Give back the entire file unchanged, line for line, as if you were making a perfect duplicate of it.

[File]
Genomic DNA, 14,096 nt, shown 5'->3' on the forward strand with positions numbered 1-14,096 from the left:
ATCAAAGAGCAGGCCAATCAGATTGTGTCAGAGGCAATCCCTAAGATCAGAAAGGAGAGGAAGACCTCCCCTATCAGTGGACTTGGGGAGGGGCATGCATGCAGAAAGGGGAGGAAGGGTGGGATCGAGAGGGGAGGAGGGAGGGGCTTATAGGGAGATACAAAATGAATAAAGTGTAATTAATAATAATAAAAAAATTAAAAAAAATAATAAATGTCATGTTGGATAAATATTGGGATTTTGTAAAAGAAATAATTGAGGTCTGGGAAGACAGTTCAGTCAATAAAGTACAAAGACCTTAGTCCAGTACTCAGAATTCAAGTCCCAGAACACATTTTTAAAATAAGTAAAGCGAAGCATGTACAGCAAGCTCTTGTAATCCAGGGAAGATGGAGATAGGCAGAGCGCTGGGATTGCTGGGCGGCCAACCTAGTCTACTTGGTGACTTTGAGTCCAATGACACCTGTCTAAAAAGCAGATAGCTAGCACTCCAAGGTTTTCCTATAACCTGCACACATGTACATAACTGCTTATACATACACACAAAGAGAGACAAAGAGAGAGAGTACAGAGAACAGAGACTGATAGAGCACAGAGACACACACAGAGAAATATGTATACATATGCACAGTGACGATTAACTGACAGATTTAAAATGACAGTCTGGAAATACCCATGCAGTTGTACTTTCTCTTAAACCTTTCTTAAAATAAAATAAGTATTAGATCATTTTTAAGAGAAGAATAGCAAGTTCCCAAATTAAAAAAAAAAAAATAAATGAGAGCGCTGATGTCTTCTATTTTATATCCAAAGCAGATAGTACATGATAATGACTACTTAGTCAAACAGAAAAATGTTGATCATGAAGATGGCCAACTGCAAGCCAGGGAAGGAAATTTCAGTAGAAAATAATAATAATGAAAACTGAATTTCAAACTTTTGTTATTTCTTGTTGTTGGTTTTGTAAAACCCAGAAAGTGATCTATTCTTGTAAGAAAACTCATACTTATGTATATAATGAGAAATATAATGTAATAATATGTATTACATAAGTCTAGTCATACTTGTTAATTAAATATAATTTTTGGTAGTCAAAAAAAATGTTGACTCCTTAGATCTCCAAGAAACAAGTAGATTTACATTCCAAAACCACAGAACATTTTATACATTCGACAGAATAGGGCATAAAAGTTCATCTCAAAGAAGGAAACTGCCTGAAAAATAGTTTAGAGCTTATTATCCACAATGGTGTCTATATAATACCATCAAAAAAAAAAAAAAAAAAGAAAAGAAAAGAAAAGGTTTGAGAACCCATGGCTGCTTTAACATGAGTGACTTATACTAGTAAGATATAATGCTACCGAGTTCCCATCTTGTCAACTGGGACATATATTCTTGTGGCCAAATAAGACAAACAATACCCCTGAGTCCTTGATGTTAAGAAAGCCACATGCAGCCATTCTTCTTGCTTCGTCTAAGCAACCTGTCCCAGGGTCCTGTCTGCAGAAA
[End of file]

Genomic DNA, 14,096 nt, shown 5'->3' on the forward strand with positions numbered 1-14,096 from the left:
ATCAAAGAGCAGGCCAATCAGATTGTGTCAGAGGCAATCCCTAAGATCAGAAAGGAGAGGAAGACCTCCCCTATCAGTGGACTTGGGGAGGGGCATGCATGCAGAAAGGGGAGGAAGGGTGGGATCGAGAGGGGAGGAGGGAGGGGCTTATAGGGAGATACAAAATGAATAAAGTGTAATTAATAATAATAAAAAAATTAAAAAAAATAATAAATGTCATGTTGGATAAATATTGGGATTTTGTAAAAGAAATAATTGAGGTCTGGGAAGACAGTTCAGTCAATAAAGTACAAAGACCTTAGTCCAGTACTCAGAATTCAAGTCCCAGAACACATTTTTAAAATAAGTAAAGCGAAGCATGTACAGCAAGCTCTTGTAATCCAGGGAAGATGGAGATAGGCAGAGCGCTGGGATTGCTGGGCGGCCAACCTAGTCTACTTGGTGACTTTGAGTCCAATGACACCTGTCTAAAAAGCAGATAGCTAGCACTCCAAGGTTTTCCTATAACCTGCACACATGTACATAACTGCTTATACATACACACAAAGAGAGACAAAGAGAGAGAGTACAGAGAACAGAGACTGATAGAGCACAGAGACACACACAGAGAAATATGTATACATATGCACAGTGACGATTAACTGACAGATTTAAAATGACAGTCTGGAAATACCCATGCAGTTGTACTTTCTCTTAAACCTTTCTTAAAATAAAATAAGTATTAGATCATTTTTAAGAGAAGAATAGCAAGTTCCCAAATTAAAAAAAAAAAAATAAATGAGAGCGCTGATGTCTTCTATTTTATATCCAAAGCAGATAGTACATGATAATGACTACTTAGTCAAACAGAAAAATGTTGATCATGAAGATGGCCAACTGCAAGCCAGGGAAGGAAATTTCAGTAGAAAATAATAATAATGAAAACTGAATTTCAAACTTTTGTTATTTCTTGTTGTTGGTTTTGTAAAACCCAGAAAGTGATCTATTCTTGTAAGAAAACTCATACTTATGTATATAATGAGAAATATAATGTAATAATATGTATTACATAAGTCTAGTCATACTTGTTAATTAAATATAATTTTTGGTAGTCAAAAAAAATGTTGACTCCTTAGATCTCCAAGAAACAAGTAGATTTACATTCCAAAACCACAGAACATTTTATACATTCGACAGAATAGGGCATAAAAGTTCATCTCAAAGAAGGAAACTGCCTGAAAAATAGTTTAGAGCTTATTATCCACAATGGTGTCTATATAATACCATCAAAAAAAAAAAAAAAAAAGAAAAGAAAAGAAAAGGTTTGAGAACCCATGGCTGCTTTAACATGAGTGACTTATACTAGTAAGATATAATGCTACCGAGTTCCCATCTTGTCAACTGGGACATATATTCTTGTGGCCAAATAAGACAAACAATACCCCTGAGTCCTTGATGTTAAGAAAGCCACATGCAGCCATTCTTCTTGCTTCGTCTAAGCAACCTGTCCCAGGGTCCTGTCTGCAGAAA